Major Depressive Disorder
Over 1 in 5 Americans can expect to experience some form of depression in their lifetime. Over 1 in 20 Americans experience a depressive episode every year. Depression is one of the most common and most serious mental health problems facing people today. There are many forms that depression may take. Among these are Major Depressive Disorder, Bipolar Disorder, and Cyclothymia.
A person who suffers from major depressive disorder must either have a depressed mood or a loss of interest or pleasure in daily activities consistently for at least a 2 week period. This mood must represent a change from the person’s normal mood; social, occupational, educational or other important functioning must also be negatively impaired by the change in mood. The symptoms are not natural reactions to events (e.g., if after a loved one dies, significant symptoms persist for two months after the event).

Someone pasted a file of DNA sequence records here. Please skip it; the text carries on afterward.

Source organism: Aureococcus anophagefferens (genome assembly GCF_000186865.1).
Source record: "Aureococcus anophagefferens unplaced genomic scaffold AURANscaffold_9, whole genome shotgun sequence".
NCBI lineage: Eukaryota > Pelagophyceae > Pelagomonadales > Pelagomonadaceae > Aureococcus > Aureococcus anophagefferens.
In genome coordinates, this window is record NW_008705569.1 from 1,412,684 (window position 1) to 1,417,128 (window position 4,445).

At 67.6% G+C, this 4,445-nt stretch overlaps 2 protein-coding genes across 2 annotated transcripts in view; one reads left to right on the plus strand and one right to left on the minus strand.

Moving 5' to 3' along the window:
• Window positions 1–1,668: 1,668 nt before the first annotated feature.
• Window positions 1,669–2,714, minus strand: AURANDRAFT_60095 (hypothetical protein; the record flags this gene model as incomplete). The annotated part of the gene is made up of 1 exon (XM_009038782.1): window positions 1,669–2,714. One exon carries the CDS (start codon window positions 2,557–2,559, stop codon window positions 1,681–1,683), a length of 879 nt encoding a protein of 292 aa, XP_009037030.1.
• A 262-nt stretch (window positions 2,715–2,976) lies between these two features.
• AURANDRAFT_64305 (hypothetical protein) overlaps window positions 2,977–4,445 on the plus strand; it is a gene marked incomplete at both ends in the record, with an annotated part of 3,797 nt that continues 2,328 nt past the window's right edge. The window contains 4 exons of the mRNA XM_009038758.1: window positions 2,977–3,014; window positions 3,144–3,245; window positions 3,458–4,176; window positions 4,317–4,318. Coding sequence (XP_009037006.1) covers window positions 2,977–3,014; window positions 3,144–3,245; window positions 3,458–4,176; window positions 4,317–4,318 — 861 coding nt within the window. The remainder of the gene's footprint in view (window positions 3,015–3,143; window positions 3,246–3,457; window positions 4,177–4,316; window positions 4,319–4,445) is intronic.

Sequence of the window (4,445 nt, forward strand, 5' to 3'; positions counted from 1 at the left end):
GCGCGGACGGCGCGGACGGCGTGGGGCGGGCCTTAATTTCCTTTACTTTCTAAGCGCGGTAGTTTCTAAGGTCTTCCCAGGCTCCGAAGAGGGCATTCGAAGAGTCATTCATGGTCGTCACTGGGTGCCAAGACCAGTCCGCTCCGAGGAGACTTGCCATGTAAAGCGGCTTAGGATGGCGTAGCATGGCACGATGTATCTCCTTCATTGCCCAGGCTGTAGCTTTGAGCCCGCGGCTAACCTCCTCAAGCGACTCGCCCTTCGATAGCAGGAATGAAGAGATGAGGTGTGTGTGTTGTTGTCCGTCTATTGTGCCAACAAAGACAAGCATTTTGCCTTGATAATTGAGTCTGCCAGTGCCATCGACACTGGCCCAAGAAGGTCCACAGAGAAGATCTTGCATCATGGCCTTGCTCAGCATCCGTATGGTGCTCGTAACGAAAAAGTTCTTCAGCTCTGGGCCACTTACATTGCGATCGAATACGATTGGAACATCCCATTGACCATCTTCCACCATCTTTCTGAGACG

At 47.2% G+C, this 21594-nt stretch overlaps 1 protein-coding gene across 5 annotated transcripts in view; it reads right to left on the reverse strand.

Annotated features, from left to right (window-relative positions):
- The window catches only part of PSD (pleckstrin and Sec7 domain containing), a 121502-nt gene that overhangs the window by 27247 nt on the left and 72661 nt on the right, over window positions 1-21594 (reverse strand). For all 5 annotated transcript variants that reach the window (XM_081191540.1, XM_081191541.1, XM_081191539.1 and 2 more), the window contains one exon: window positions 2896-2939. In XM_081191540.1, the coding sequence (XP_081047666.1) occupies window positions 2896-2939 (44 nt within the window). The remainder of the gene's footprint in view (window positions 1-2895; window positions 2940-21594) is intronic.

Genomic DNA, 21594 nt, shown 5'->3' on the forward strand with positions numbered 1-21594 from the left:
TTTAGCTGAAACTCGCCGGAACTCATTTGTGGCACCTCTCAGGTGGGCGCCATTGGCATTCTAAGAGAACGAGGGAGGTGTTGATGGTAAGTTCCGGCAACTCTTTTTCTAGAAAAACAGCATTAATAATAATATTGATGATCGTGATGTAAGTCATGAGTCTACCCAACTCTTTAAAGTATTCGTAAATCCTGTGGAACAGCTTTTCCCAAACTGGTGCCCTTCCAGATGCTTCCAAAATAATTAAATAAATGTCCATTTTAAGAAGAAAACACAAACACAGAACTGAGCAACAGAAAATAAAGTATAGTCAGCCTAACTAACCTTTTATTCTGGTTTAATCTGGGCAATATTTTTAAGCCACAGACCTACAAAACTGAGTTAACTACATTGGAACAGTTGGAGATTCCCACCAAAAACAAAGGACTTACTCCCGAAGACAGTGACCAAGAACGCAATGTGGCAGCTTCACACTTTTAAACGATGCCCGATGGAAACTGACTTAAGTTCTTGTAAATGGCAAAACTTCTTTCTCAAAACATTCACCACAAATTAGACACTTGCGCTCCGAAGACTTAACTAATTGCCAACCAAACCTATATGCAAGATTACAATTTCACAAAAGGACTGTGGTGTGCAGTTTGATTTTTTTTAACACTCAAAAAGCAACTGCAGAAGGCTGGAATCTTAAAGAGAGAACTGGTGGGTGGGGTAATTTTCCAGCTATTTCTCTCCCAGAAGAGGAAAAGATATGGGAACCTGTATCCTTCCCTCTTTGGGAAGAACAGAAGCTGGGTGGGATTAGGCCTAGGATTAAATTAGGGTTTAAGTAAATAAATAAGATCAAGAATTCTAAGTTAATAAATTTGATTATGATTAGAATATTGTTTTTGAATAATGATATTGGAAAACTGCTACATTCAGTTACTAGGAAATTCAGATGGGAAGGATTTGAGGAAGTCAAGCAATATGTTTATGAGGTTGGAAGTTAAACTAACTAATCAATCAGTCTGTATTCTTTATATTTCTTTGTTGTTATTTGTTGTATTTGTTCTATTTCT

- Reduced interest and/or pleasure in activities most of the day, almost every day.
- Significant weight loss or gain not related to dieting
- Increased or decreased appetite
- Major changes in sleeping patterns
- Fatigue or loss of energy almost every day.
- Feeling worthless or having excessive guilt almost every day.
- Problems with concentration almost every day.
- Recurring thoughts of death (more than fear of dying), suicidal ideation, a suicide attempt, or a specific plan for committing suicide.
If these symptoms seem relevant to you, we can help. Feel free to contact us by calling our main desk at (617) 353-9610, or by emailing Bonnie Brown, our nurse administrator, at email@example.com. Also, if you qualify for one of our ongoing research studies, you may be eligible to receive free treatment as a part of our current research opportunities.
American Psychiatric Association. (1994). Diagnostic and statistical manual of mental disorders, fourth edition. Washington, DC: American Psychiatric Association.